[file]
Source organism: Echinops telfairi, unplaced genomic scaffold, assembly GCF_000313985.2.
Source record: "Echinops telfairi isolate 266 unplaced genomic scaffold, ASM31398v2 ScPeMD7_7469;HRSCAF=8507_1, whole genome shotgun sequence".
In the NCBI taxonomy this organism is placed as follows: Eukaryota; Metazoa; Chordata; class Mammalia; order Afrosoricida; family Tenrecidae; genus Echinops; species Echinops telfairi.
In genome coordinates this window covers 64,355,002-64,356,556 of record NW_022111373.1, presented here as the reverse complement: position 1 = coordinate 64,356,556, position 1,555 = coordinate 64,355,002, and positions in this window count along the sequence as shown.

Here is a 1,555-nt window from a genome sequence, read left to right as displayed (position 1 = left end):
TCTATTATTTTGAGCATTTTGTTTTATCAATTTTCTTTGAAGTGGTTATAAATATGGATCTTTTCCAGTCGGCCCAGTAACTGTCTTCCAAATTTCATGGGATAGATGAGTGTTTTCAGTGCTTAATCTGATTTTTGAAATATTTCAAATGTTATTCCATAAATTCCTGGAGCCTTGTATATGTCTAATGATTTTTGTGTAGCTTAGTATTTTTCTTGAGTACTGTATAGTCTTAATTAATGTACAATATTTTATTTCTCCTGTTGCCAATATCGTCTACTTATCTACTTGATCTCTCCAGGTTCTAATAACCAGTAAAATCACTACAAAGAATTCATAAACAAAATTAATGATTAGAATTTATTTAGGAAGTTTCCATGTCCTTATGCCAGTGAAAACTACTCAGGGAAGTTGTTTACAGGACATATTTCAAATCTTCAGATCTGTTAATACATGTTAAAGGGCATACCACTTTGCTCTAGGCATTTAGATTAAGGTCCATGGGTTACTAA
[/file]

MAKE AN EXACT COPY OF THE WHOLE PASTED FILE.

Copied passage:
Source organism: Echinops telfairi, unplaced genomic scaffold, assembly GCF_000313985.2.
Source record: "Echinops telfairi isolate 266 unplaced genomic scaffold, ASM31398v2 ScPeMD7_7469;HRSCAF=8507_1, whole genome shotgun sequence".
In the NCBI taxonomy this organism is placed as follows: Eukaryota; Metazoa; Chordata; class Mammalia; order Afrosoricida; family Tenrecidae; genus Echinops; species Echinops telfairi.
In genome coordinates this window covers 64,355,002-64,356,556 of record NW_022111373.1, presented here as the reverse complement: position 1 = coordinate 64,356,556, position 1,555 = coordinate 64,355,002, and positions in this window count along the sequence as shown.

Here is a 1,555-nt window from a genome sequence, read left to right as displayed (position 1 = left end):
TCTATTATTTTGAGCATTTTGTTTTATCAATTTTCTTTGAAGTGGTTATAAATATGGATCTTTTCCAGTCGGCCCAGTAACTGTCTTCCAAATTTCATGGGATAGATGAGTGTTTTCAGTGCTTAATCTGATTTTTGAAATATTTCAAATGTTATTCCATAAATTCCTGGAGCCTTGTATATGTCTAATGATTTTTGTGTAGCTTAGTATTTTTCTTGAGTACTGTATAGTCTTAATTAATGTACAATATTTTATTTCTCCTGTTGCCAATATCGTCTACTTATCTACTTGATCTCTCCAGGTTCTAATAACCAGTAAAATCACTACAAAGAATTCATAAACAAAATTAATGATTAGAATTTATTTAGGAAGTTTCCATGTCCTTATGCCAGTGAAAACTACTCAGGGAAGTTGTTTACAGGACATATTTCAAATCTTCAGATCTGTTAATACATGTTAAAGGGCATACCACTTTGCTCTAGGCATTTAGATTAAGGTCCATGGGTTACTAA